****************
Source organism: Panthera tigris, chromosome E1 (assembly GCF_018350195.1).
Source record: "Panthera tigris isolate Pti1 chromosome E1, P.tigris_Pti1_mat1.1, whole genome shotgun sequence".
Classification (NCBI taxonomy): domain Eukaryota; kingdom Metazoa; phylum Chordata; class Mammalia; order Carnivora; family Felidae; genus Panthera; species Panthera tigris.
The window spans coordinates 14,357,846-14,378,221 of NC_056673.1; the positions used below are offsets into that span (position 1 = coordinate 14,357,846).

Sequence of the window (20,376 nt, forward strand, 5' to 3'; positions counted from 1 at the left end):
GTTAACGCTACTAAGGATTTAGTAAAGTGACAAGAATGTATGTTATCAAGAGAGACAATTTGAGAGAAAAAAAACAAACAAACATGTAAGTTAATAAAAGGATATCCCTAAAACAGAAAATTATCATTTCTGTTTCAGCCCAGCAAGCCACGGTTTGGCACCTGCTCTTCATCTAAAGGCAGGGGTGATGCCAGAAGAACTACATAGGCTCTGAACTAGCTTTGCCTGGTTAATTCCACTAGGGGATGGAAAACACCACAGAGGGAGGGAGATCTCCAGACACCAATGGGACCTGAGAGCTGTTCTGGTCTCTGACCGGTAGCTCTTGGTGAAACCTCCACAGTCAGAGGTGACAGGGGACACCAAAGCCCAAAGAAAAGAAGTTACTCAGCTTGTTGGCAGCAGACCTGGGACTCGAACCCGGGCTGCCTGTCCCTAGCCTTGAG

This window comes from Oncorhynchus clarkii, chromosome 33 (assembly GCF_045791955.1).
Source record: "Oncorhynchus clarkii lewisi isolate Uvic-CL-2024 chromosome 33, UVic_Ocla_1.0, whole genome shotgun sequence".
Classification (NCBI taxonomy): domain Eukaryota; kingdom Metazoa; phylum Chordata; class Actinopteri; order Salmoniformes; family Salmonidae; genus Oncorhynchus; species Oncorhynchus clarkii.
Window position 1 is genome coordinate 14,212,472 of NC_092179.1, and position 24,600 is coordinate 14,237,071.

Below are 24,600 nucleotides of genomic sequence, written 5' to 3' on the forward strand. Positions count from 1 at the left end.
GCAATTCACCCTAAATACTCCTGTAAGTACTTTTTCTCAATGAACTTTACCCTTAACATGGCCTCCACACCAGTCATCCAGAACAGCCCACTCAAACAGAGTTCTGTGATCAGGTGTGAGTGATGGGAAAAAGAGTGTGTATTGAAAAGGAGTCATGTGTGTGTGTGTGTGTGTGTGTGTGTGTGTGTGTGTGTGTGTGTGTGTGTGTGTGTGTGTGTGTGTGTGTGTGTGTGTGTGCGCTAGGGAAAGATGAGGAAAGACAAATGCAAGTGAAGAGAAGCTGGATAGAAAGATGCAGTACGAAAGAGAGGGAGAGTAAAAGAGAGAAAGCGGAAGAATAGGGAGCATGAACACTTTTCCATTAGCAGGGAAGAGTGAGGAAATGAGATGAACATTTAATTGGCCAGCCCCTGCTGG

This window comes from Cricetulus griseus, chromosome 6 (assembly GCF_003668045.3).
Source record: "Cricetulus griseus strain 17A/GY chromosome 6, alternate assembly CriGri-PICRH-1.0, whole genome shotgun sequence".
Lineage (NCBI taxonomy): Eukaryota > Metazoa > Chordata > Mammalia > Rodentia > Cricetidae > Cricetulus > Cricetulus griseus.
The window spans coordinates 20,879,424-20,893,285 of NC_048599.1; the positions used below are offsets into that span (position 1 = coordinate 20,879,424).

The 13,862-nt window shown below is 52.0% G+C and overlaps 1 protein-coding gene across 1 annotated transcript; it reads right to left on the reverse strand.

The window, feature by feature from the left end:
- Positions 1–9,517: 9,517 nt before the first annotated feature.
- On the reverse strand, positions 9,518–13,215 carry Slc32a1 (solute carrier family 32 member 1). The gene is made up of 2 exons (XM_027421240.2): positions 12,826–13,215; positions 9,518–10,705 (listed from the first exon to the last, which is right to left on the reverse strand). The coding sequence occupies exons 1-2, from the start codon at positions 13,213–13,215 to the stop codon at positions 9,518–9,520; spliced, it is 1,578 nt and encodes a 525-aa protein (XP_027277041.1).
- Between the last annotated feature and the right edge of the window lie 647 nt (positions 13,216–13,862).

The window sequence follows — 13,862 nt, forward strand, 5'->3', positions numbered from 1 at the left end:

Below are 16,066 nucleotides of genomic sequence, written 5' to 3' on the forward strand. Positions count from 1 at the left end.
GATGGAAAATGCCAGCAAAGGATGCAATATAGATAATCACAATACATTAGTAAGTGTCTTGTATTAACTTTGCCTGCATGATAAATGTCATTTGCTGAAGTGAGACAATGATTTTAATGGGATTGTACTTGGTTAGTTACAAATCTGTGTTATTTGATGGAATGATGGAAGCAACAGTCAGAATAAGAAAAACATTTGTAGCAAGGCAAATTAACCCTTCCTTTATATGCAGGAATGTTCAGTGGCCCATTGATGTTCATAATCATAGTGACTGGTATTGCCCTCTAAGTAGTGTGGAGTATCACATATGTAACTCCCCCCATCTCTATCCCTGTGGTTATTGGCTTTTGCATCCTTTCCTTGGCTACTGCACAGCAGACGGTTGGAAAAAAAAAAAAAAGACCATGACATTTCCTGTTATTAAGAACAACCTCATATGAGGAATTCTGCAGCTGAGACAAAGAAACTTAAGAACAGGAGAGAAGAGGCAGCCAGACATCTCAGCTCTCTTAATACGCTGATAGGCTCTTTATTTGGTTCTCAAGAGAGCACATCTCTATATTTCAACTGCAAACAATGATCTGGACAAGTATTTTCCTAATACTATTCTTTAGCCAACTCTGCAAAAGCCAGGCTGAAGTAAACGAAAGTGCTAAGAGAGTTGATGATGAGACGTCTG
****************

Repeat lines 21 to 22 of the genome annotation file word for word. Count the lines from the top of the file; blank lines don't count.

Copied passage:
- Between the last annotated feature and the right edge of the window lie 647 nt (positions 13,216–13,862).

The window sequence follows — 13,862 nt, forward strand, 5'->3', positions numbered from 1 at the left end: